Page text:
BATAVIA — The Batavia Town Board is considering a 2022 budget with a 12%, or 34-cent, reduction in the tax rate.
Town Board member Chad Zambito said there will be a budget hearing at 7:10 p.m. Nov. 3 at the Town Hall. The budget includes total appropriations, general fund and highway fund of $6.2 million. The proposed tax rate would drop from $2.85 per $1,000 of assessed property value this year to $2.51 per $1,000 for next year. The proposed tax levy is currently at $1.23 million. The board adopted the preliminary budget during Wednesday night’s meeting.
“We saved some money last year during COVID. Our revenues are up, which helps. Assessments are up a little bit, which helps as well,” Zambito said Thursday. “We are using a little bit of reserve fund balance (to reduce the tax rate).”
The COVID pandemic didn’t have as much of an impact on the town financially as it thought the pandemic would.
“Last year at this time, looking ahead to 2021, we really expected it to be a more difficult year than it’s been, not that it hasn’t been difficult, but it certainly wasn’t catastrophic,” he said. “We were able to reduce some costs by keeping people out of the office (having employees work remotely). We’re actually in a pretty good position this year due to some hard work last year.”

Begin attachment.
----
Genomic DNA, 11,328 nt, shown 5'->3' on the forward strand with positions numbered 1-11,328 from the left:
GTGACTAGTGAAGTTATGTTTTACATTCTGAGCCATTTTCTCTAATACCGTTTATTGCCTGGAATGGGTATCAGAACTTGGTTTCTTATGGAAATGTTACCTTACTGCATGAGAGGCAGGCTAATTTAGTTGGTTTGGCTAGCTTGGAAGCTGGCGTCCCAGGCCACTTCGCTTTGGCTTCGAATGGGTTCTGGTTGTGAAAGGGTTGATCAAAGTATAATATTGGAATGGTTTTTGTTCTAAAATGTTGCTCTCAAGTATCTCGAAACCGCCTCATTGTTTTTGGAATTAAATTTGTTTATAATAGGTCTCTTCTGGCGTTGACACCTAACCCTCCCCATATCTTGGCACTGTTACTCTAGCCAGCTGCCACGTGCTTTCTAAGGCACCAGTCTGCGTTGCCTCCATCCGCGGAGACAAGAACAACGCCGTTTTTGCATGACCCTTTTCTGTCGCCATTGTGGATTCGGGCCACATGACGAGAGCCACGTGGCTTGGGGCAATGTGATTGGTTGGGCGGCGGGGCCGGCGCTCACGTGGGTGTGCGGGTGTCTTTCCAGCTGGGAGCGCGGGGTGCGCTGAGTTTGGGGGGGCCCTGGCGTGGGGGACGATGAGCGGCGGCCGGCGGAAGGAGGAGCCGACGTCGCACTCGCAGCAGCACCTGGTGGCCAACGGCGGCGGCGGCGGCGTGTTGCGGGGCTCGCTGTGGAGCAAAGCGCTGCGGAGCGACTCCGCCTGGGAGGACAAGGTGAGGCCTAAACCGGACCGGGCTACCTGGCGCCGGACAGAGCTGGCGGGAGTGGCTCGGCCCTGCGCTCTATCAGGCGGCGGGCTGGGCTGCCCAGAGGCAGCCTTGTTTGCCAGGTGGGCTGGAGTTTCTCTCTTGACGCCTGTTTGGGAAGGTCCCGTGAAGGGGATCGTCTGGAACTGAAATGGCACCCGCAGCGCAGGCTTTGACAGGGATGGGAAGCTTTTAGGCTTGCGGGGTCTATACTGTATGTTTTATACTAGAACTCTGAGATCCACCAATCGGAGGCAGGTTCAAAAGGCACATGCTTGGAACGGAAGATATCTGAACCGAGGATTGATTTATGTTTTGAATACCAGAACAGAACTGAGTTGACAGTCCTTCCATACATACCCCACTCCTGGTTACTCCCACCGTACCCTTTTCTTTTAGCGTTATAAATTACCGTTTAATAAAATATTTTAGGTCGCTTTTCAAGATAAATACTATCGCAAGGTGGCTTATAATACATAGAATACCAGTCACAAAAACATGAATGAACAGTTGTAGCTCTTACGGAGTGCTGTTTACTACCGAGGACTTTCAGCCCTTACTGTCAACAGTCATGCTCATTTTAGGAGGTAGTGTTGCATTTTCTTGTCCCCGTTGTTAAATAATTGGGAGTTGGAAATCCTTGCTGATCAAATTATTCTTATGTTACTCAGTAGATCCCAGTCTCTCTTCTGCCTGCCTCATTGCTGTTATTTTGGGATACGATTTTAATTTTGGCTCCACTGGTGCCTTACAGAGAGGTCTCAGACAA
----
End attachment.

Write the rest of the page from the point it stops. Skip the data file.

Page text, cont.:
Zambito said a lot of that has to do with the sales tax Genesee County is sharing.
“Our total expected revenue for 2022 — estimated revenue is $2.5 million. We plan on using $1.18 million from unexpended fund balance (to reduce the tax rate),” he said. “Revenues have been up and been strong. This is a very good budget. We put a lot of time and effort into it, able to reduce the tax rate for residents when (the cost of) everything else is going up.
“With fuel costs going up and things like that, we’ll see some increases, but we don’t expect any major increases in line items,” Zambito said of the preliminary budget. “Hopefully we budgeted for that, but you never know. I think our biggest concern is always with the highway, along with the cost of salt for the winter. Those are factors we can’t control, so we try and budget for those.”